War-Gods of the Deep / City Under the Sea (1965) ***

Hollywood careers rarely end in a blaze of cinematic glory. Sudden death ensured Clark Gable and Marilyn Monroe (The Misfits, 1961) and Spencer Tracy (Guess Who’s Coming to Dinner, 1967) went out with a bang but more likely a  career is just going to tail off and end with this kind of whimper. Director Jacques Tourneur, in any case, was long past a heyday that saw him set the horror genre agog with Cat People (1942), I Walked with a Zombie (1943) and The Leopard Man (1943).

If that wasn’t enough to solidify his credentials he dipped into another genre, the nascent film noir, and helmed gems like Experiment Perilous (1944) with Hedy Lamarr and Out of the Past (1947) with Robert Mitchum. Thereafter came swashbucklers The Flame and the Arrow (1950) headlining Burt Lancaster and Anne of the Indies (1951) plus crime drama Appointment in Honduras (1953) with the ever-dependable Glenn Ford and Joel McCrea western Wichita (1955). Then, miraculously, it was back to horror with Night of the Demon (1957) and the late flurry of The Comedy of Terrors (1963).

You can tell where I’m going with all this. War-Gods of the Deep has nothing on any of these pictures. The backstory is much more interesting than the actual film.

Basically, this is one of those pictures where an unlikely pair, American Ben Harris (Tab Harris) and eccentric Brit Harold Tufnell-Jones (David Tomlinson) get themselves into an unlikely situation and have to get themselves out of it.

Set in the smugglers’ paradise of the British Cornish coast around the turn of the last century, on a hotel on top of a cliff, the duo need to track down another American, Jill (Susan Hart), who has disappeared down a plughole, sorry mini-whirlpool. This leads to a legendary underwater city where smugglers led by Sir Hugh (Vincent Price) have found the secret of eternal life, a paradise now endangered by tremors from a nearby volcano.

The Italians didn’t fancy the two titles on offer so came up with their own
by purloining the Jules Verne classic.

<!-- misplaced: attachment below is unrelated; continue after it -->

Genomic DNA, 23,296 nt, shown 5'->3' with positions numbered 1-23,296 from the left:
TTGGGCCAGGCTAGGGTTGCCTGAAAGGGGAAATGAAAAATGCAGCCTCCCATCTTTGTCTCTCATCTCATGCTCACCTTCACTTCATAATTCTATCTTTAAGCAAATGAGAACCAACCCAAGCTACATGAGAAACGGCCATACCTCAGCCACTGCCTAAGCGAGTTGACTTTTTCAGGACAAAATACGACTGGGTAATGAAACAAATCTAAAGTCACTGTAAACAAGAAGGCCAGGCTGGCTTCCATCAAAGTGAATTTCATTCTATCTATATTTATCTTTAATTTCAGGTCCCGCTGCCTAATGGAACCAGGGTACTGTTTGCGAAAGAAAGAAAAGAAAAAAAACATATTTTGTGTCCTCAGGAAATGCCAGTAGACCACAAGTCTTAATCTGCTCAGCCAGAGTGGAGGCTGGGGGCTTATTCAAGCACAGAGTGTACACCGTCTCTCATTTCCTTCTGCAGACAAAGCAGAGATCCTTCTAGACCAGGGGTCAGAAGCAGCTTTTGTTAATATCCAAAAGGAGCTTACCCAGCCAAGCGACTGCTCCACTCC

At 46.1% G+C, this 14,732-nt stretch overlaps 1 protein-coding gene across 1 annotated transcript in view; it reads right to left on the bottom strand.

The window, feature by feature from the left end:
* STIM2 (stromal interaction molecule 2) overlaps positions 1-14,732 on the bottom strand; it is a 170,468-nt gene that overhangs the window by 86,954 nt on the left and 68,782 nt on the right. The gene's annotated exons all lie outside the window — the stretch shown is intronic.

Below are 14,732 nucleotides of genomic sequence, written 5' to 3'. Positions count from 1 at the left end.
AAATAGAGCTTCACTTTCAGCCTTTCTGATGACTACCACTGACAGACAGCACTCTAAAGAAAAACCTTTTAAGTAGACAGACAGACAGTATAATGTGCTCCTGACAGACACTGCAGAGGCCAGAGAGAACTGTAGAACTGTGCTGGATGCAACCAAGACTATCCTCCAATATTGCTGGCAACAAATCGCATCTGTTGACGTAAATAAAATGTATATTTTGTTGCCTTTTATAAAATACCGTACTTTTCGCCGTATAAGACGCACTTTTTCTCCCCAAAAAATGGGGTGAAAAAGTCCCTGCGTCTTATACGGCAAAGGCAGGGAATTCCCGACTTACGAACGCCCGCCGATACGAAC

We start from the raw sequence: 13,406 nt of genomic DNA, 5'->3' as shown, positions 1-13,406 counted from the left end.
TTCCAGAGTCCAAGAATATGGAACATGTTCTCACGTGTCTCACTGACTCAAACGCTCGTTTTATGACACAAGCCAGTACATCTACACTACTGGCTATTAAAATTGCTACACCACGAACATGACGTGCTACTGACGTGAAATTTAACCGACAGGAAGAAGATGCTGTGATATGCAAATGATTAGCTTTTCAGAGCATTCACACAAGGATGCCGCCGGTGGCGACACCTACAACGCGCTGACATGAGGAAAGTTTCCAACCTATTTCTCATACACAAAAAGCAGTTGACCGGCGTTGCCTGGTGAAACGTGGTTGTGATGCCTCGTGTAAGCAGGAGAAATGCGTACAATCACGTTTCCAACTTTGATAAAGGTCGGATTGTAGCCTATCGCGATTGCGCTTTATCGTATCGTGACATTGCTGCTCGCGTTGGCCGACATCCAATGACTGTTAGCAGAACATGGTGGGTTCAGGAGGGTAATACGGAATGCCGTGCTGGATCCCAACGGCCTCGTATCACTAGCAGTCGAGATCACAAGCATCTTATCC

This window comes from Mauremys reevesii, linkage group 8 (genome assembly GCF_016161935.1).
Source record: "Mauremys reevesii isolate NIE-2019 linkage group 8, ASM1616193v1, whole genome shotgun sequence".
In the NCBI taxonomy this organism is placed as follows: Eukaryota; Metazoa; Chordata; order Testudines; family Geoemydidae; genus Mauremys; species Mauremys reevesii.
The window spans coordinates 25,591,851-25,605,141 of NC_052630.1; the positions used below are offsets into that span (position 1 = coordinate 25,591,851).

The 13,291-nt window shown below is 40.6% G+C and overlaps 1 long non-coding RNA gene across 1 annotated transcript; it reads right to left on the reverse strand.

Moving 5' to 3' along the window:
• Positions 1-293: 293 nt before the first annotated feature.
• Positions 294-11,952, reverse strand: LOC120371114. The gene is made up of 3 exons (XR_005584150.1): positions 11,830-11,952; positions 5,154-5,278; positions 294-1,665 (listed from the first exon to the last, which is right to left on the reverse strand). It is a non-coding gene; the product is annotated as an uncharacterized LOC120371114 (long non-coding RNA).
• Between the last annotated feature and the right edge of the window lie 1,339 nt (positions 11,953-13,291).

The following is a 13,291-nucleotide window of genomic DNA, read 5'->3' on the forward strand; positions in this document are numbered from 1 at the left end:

He sent his enslaved Gill-Men to kidnap Jill in the erroneous belief that she is his dead wife. Bored out of their minds with listening to Sir Hugh prattling on endlessly about how the underwater city came into being and how important he is to the whole affair and what imminent dangers the inhabitants now face, and of course faced with their own imminent demise as sacrificial victims, the pair decide to scoot, having found a willing accomplice.

There’s a chase and whatever, and some undersea adventure, but there’s not much to it.

However, what you do get when you add someone like Tourneur – and to that extent Vincent Price and his ominous tones – to this listless mix is atmosphere. Tourneur can inject eeriness almost just by switching on a camera, despite a very stage-bound picture, and he knows how to add a music score that tremendously aids his enterprise. The opening section by the shore and in the hotel adds the necessary element of mystery to make the whole idea float.

There clearly wasn’t enough of a budget for the Gill-Men to appear as anything but peripheral figures which actually might have helped since, the state of special effects in that time might have made them laughable rather than distantly disturbing.

The best you can say is that Tourneur made the best of a bad job. Vincent Price (Diary of a Madman, 1963) only has to turn up to inject an element of danger. Tab Hunter (Ride the Wild Surf, 1963) and Susan Hart (Dr Goldfoot and the Bikini Machine, 1965) needn’t have bothered turning up for all they bring to the party. And David Tomlinson (Bedknobs and Broomsticks, 1971)  brings far too much, saddled with a pet comic chicken for no apparent reason except to extract a few laughs.

AIP, having made its name in the horror department by raiding the portfolio of Edgar Allan Poe, turned up this source material deep in that vault. But the only connection to Poe is the original idea –  which was not that original, other poets having plumbed those depths prior –  and that appears only in occasional desultory recitations of the poem. But, as a marketing tool, hey, Edgar Allan Poe, that’ll scare their socks off!

So, you are warned, but also you can’t help but warm to this final movie by one of the Hollywood greats as he tries to put a sheen on something that in other hands would have sunk like a stone.

Author: Brian Hannan

I am a published author of books about film - over a dozen to my name, the latest being "When Women Ruled Hollywood." As the title of the blog suggests, this is a site devoted to movies of the 1960s but since I go to the movies twice a week - an old-fashioned double-bill of my own choosing - I might occasionally slip in a review of a contemporary picture.

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